by: Mike Stokes
When you read a passage of scripture, one thing to keep in mind is the question, “What does this mean?” If we do not take the time to consider this question, our application could turn out to be incorrect. There are four principles of interpretation: Literal, historic, grammatical, and comparative. Below I will give a brief definition of each of these principles:
1) Literal Principle.
This is the normal, natural sense. The bible does contain figures of speech and symbols, but they are intended to convey literal truths. To view the bible literally means, to let the bible speak for itself. If you get a letter from a friend, you take the words by what they say, with no hidden meaning.
2) Historical Principle.
This principle has to do with original intent. This means, we view the bible in it’s historical context. A good question to ask is, what did it mean to the people to whom it was first written.
3) Grammatical Principle.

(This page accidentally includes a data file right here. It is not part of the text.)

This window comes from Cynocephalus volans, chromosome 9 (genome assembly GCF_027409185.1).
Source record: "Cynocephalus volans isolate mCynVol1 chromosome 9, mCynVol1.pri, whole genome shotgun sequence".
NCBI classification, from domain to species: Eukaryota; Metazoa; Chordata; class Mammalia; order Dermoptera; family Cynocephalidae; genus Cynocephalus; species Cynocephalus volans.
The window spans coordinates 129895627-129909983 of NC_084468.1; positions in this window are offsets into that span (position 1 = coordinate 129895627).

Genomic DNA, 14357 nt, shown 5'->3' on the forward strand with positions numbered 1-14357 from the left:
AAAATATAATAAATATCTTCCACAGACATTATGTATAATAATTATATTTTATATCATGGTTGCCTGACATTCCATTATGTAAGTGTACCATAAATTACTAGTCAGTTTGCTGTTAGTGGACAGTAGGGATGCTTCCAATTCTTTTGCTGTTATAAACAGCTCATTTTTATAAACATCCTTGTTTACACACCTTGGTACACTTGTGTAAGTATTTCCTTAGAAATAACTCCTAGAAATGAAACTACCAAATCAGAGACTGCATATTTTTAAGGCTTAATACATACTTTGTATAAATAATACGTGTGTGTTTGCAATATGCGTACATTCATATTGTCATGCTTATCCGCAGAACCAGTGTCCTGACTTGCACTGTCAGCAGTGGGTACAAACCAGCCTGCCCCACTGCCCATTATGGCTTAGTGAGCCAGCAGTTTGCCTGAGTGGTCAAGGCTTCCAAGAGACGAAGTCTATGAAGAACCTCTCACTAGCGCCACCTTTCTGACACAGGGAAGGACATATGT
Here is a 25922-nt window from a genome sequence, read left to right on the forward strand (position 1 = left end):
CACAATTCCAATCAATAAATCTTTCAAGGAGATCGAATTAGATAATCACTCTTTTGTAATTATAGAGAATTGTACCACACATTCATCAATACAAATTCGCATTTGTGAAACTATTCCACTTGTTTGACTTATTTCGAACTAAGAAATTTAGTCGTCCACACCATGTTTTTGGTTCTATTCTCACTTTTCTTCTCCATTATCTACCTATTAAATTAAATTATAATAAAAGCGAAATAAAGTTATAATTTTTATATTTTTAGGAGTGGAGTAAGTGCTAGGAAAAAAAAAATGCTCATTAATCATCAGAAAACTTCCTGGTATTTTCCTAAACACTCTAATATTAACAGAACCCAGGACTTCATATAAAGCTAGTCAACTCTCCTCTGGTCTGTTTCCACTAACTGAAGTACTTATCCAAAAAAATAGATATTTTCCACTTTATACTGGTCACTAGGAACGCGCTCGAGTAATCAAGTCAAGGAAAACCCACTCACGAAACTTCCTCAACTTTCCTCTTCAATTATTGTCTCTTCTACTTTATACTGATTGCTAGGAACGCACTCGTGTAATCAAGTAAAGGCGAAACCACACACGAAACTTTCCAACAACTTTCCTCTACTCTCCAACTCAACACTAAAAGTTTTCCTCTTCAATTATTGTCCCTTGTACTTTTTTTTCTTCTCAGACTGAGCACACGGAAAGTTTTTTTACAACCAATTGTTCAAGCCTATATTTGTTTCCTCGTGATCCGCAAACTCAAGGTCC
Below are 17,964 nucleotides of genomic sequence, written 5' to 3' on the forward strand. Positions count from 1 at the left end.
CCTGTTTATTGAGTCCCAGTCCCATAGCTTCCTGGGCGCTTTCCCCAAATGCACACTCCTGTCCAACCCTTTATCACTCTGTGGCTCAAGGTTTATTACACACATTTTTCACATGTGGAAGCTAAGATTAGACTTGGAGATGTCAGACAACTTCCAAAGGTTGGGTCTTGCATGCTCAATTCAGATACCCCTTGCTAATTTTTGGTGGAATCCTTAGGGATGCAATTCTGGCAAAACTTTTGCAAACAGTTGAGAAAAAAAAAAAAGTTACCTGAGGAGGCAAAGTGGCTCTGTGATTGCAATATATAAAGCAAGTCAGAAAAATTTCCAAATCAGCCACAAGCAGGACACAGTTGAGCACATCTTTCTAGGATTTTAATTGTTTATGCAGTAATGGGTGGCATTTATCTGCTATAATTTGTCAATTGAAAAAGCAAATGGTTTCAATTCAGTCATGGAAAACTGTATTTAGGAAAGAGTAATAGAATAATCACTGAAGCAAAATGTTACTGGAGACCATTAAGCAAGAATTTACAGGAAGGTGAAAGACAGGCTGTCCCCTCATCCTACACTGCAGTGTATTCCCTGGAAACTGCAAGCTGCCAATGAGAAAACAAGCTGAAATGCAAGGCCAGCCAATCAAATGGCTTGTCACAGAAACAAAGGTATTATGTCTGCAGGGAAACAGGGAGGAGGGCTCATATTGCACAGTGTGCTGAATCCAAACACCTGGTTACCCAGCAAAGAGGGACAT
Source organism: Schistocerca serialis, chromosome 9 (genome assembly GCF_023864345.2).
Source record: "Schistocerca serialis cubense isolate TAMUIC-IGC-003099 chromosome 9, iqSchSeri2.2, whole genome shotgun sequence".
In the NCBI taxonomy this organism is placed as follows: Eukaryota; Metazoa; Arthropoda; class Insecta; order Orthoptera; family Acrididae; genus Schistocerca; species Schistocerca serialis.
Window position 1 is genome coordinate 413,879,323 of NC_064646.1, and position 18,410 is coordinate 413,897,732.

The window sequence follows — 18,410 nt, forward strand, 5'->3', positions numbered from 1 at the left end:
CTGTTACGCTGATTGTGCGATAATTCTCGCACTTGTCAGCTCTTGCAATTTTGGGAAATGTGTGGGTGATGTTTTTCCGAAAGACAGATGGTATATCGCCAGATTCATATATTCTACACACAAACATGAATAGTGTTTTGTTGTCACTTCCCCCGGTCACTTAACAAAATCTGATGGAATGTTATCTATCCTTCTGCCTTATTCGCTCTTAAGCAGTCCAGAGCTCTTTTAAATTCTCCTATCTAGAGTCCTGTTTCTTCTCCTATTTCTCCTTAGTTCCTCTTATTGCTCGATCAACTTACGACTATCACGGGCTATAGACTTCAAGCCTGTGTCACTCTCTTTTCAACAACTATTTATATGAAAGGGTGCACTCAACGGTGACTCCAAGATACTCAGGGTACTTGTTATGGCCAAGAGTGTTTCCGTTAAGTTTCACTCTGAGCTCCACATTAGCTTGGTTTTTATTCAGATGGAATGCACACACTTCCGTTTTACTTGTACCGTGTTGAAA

Questions we might want to consider is, to whom do the pronouns refer? What is the tense of the main verb? When you are attentive to these basic questions, the meaning of a passage begins to surface. After all, the bible is written in words, so principles of grammar apply, in understanding what it says.
4) Comparative Principle.
That is, comparing scripture with scripture. This principle has the notion that scripture does not contradict itself. If we arrive at an interpretation that is contradicted elsewhere, our interpretation cannot be correct.
Along with these four principles, it should be understood that, the bible cannot be rightly understood no matter what principles one follows unless it is studied prayerfully and with an open mind, to what it says. It is the living word, and it speaks to those who will listen. If we approach it as the living word, it will reason with us, argue with us, guide us, comfort us, and instruct us in the things of God.